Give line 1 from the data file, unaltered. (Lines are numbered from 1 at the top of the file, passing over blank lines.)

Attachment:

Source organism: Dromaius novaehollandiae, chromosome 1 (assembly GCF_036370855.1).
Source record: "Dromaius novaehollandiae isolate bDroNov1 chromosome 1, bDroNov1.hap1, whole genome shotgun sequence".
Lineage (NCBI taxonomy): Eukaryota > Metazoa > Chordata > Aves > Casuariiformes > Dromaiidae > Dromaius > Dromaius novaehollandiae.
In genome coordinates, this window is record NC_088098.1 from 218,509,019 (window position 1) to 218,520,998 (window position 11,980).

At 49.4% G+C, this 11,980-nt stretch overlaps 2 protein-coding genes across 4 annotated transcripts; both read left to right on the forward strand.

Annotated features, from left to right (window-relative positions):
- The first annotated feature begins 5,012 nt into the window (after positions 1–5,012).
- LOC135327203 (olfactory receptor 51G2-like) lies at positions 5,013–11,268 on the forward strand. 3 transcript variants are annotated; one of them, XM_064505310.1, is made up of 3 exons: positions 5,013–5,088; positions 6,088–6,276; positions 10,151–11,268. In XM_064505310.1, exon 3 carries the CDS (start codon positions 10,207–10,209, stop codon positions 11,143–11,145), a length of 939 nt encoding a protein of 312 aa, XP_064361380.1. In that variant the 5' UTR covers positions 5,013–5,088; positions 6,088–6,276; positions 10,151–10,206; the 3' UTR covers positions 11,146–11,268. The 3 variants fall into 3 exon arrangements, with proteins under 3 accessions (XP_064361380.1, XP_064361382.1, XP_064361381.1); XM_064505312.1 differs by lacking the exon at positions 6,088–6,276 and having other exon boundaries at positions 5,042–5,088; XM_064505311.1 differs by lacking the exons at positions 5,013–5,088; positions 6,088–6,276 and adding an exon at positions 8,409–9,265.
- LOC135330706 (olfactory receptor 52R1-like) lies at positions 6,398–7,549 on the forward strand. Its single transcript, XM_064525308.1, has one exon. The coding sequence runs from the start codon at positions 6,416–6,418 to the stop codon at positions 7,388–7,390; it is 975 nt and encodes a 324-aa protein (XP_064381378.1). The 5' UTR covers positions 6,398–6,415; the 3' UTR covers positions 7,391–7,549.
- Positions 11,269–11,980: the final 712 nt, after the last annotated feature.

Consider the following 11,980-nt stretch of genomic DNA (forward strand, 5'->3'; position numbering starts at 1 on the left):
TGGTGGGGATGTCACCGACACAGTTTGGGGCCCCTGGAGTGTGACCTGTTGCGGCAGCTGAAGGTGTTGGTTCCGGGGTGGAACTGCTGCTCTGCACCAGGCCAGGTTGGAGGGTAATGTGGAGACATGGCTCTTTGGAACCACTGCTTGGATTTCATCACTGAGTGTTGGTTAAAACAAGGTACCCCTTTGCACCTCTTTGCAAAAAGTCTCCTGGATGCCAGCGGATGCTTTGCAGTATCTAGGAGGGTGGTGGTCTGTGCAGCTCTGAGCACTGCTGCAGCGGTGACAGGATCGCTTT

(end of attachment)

Source organism: Dromaius novaehollandiae, chromosome 1 (assembly GCF_036370855.1).